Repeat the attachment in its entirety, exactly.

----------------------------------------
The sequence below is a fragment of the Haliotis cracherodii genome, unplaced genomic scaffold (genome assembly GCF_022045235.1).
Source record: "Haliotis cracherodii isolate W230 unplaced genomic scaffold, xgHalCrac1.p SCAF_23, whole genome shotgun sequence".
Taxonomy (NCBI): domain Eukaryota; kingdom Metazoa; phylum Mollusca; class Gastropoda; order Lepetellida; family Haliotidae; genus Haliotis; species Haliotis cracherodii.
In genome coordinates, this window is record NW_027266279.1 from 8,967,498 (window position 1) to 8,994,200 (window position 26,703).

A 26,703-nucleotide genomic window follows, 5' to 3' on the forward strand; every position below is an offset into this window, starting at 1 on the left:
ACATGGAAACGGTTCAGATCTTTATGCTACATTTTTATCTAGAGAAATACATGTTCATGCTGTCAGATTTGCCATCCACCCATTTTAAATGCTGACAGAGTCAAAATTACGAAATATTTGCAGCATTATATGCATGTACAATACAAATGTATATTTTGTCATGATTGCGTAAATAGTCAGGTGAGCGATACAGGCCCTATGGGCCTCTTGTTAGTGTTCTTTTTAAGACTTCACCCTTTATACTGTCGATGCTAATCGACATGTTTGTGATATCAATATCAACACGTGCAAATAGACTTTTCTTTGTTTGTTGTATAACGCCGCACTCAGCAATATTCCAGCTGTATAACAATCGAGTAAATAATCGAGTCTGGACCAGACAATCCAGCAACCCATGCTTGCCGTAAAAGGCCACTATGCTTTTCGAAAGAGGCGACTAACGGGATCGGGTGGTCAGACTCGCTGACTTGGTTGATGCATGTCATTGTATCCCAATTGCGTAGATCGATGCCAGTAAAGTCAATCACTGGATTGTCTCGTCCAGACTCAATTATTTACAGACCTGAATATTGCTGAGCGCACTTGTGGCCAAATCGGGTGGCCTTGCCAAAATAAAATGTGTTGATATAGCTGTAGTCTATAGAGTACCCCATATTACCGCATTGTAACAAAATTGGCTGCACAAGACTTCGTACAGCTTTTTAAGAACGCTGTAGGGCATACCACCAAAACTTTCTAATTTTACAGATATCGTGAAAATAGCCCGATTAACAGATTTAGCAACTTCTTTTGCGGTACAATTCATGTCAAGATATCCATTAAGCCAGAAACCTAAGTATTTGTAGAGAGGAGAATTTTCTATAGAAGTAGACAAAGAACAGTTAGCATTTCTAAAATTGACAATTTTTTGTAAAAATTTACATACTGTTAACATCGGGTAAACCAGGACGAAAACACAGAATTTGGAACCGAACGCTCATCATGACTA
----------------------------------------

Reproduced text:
The sequence below is a fragment of the Haliotis cracherodii genome, unplaced genomic scaffold (genome assembly GCF_022045235.1).
Source record: "Haliotis cracherodii isolate W230 unplaced genomic scaffold, xgHalCrac1.p SCAF_23, whole genome shotgun sequence".
Taxonomy (NCBI): domain Eukaryota; kingdom Metazoa; phylum Mollusca; class Gastropoda; order Lepetellida; family Haliotidae; genus Haliotis; species Haliotis cracherodii.
In genome coordinates, this window is record NW_027266279.1 from 8,967,498 (window position 1) to 8,994,200 (window position 26,703).

A 26,703-nucleotide genomic window follows, 5' to 3' on the forward strand; every position below is an offset into this window, starting at 1 on the left:
ACATGGAAACGGTTCAGATCTTTATGCTACATTTTTATCTAGAGAAATACATGTTCATGCTGTCAGATTTGCCATCCACCCATTTTAAATGCTGACAGAGTCAAAATTACGAAATATTTGCAGCATTATATGCATGTACAATACAAATGTATATTTTGTCATGATTGCGTAAATAGTCAGGTGAGCGATACAGGCCCTATGGGCCTCTTGTTAGTGTTCTTTTTAAGACTTCACCCTTTATACTGTCGATGCTAATCGACATGTTTGTGATATCAATATCAACACGTGCAAATAGACTTTTCTTTGTTTGTTGTATAACGCCGCACTCAGCAATATTCCAGCTGTATAACAATCGAGTAAATAATCGAGTCTGGACCAGACAATCCAGCAACCCATGCTTGCCGTAAAAGGCCACTATGCTTTTCGAAAGAGGCGACTAACGGGATCGGGTGGTCAGACTCGCTGACTTGGTTGATGCATGTCATTGTATCCCAATTGCGTAGATCGATGCCAGTAAAGTCAATCACTGGATTGTCTCGTCCAGACTCAATTATTTACAGACCTGAATATTGCTGAGCGCACTTGTGGCCAAATCGGGTGGCCTTGCCAAAATAAAATGTGTTGATATAGCTGTAGTCTATAGAGTACCCCATATTACCGCATTGTAACAAAATTGGCTGCACAAGACTTCGTACAGCTTTTTAAGAACGCTGTAGGGCATACCACCAAAACTTTCTAATTTTACAGATATCGTGAAAATAGCCCGATTAACAGATTTAGCAACTTCTTTTGCGGTACAATTCATGTCAAGATATCCATTAAGCCAGAAACCTAAGTATTTGTAGAGAGGAGAATTTTCTATAGAAGTAGACAAAGAACAGTTAGCATTTCTAAAATTGACAATTTTTTGTAAAAATTTACATACTGTTAACATCGGGTAAACCAGGACGAAAACACAGAATTTGGAACCGAACGCTCATCATGACTA